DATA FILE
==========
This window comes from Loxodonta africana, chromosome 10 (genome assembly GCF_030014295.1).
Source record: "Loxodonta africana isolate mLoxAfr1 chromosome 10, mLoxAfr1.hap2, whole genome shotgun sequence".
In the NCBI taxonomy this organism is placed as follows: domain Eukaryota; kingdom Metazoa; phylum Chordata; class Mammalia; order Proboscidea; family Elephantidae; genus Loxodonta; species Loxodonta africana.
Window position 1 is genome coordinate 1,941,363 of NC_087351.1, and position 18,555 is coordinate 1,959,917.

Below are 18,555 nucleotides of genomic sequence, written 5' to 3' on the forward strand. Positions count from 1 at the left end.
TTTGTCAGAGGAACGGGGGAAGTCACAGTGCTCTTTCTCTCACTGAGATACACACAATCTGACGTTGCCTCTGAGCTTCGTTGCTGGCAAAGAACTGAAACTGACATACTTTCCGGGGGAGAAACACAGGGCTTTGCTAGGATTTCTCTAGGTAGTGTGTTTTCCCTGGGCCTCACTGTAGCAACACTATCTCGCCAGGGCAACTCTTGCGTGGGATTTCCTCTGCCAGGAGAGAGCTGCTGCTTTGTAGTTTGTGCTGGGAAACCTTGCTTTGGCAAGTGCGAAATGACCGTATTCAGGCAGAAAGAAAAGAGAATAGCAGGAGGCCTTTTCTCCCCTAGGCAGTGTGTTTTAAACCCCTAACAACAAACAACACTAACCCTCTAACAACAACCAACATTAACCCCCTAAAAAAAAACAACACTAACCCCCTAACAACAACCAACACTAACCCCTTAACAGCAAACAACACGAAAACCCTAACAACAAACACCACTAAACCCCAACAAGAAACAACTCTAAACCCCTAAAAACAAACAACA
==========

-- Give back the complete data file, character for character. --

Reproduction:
This window comes from Loxodonta africana, chromosome 10 (genome assembly GCF_030014295.1).
Source record: "Loxodonta africana isolate mLoxAfr1 chromosome 10, mLoxAfr1.hap2, whole genome shotgun sequence".
In the NCBI taxonomy this organism is placed as follows: domain Eukaryota; kingdom Metazoa; phylum Chordata; class Mammalia; order Proboscidea; family Elephantidae; genus Loxodonta; species Loxodonta africana.
Window position 1 is genome coordinate 1,941,363 of NC_087351.1, and position 18,555 is coordinate 1,959,917.

Below are 18,555 nucleotides of genomic sequence, written 5' to 3' on the forward strand. Positions count from 1 at the left end.
TTTGTCAGAGGAACGGGGGAAGTCACAGTGCTCTTTCTCTCACTGAGATACACACAATCTGACGTTGCCTCTGAGCTTCGTTGCTGGCAAAGAACTGAAACTGACATACTTTCCGGGGGAGAAACACAGGGCTTTGCTAGGATTTCTCTAGGTAGTGTGTTTTCCCTGGGCCTCACTGTAGCAACACTATCTCGCCAGGGCAACTCTTGCGTGGGATTTCCTCTGCCAGGAGAGAGCTGCTGCTTTGTAGTTTGTGCTGGGAAACCTTGCTTTGGCAAGTGCGAAATGACCGTATTCAGGCAGAAAGAAAAGAGAATAGCAGGAGGCCTTTTCTCCCCTAGGCAGTGTGTTTTAAACCCCTAACAACAAACAACACTAACCCTCTAACAACAACCAACATTAACCCCCTAAAAAAAAACAACACTAACCCCCTAACAACAACCAACACTAACCCCTTAACAGCAAACAACACGAAAACCCTAACAACAAACACCACTAAACCCCAACAAGAAACAACTCTAAACCCCTAAAAACAAACAACA